Market Outlook 2023

April 17, 2023

Market Outlook 2023

with Bryan Goligoski - Axxcess Editor at Large


Welcome to the Axxcess Wealth 2023 Outlook, because it’s always good to wear the contrarian hat and opine on the year when it’s already a third over. But alas, it gives us time to think.

First up, the big question everywhere these days, is the economy headed towards recession? Well, technically it’s always headed towards a recession. Add it to death and taxes, one is always going to show up. But relax, deep breath. Everything is going be okay. It always is in time. Don’t listen to me, listen to Ted.


Back to the topic at hand, what are the signs economists are looking at in the here and now? The chart of the yield curve (10’s minus 2’s) is showing clear signs that something is about to change in the economy. When you get paid more to hold money short, than long, there is risk out there. In each of the last six recessions, the curve inverted just prior. That’s a consistent number.


Each recession comes about for it’s own special reasons. In 2001 we were already headed that way before the terrorism hit our soil, plunging us and the world into recession. The 2008 recession was impressive for its sheer size and magnitude as the Great Debt Super Cycle came unwound. While this chart is ubiquitous to all credit cycles, it’s important right now more than ever.

Why is it so important in the here and now? Because between the almost overnight insolvency of Silicon Valley Bank and the rise in interest rates, liquidity is drying up. Last time I checked, $100 billion in a two week period is not a small number.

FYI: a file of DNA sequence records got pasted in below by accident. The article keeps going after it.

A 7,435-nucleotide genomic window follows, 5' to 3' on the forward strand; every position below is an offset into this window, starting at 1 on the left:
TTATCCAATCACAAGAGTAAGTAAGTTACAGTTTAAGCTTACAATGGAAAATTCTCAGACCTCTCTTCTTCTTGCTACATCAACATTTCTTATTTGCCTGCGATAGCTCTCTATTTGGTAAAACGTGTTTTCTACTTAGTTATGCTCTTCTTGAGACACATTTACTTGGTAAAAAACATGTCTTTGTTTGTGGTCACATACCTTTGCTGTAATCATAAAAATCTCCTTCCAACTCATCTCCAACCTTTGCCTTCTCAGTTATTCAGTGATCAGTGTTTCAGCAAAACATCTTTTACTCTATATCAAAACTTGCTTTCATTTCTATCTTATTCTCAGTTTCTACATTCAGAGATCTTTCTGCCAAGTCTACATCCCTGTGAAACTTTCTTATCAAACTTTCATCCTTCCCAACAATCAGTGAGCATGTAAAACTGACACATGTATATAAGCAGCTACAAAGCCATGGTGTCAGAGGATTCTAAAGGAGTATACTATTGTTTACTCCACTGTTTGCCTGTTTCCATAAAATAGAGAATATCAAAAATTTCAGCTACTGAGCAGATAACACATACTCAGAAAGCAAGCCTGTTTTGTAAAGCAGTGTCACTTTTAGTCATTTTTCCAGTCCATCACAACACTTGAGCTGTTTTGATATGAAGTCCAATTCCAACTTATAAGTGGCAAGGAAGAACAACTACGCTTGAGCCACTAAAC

So, we’ve established that a recession sometime in the next twelve months would not be a surprise, let’s identify the likely driver. First off, credit is going to get tight. Credit is key to economic growth, we’ve established that. What are the next two most logical components? Stagnation in the economy, accompanied by pervasive inflation. What’s that spell? Say it with me, kids…


Moving on to the next big subject, or sub-subject, is what happens next with inflation. First off, let’s establish that it’s been bad lately. In everything from the most common daily products, foods, etc. to the super big-ticket items like cars and homes, inflation has been on like Donkey Kong.


And since we are taking a spin around the economy, might as well pull out the pie chart showing what components make up the biggest slices of CPI. Between housing, transportation, and food, a full 70% of the statistic is spoken for. And it does not take any sort of genius to know that prices for those things have been on a tear higher. Maybe they mellow. That would be great. But if they stay elevated that becomes a problem in an economy where top-line growth is slowing.



But here is some good news. By most reasonable standards, it would appear the inflation has peaked and is going through a slow cooling off process. And while a print in the mid 5% range isn’t great on its own, it is for sure better than the 8.5% it was in June of last year. If it comes down to anything that looks like 4.5% that will be a 400 basis point, or 4% improvement, from a year earlier.


One of the things keeping inflation so high is that there has been little in the way of cooling in an otherwise white hot job market. Using labor participation as your marker, the economy is back above pre-pandemic levels.


Found this visual analysis of the situation, as told through the March employment report. If you are a bull on the economy, this is a very pretty picture. Job growth is solid, employment rate is low, wage inflation has moderated, and all seems pretty good given the jihad that the Fed declared against low interest rates.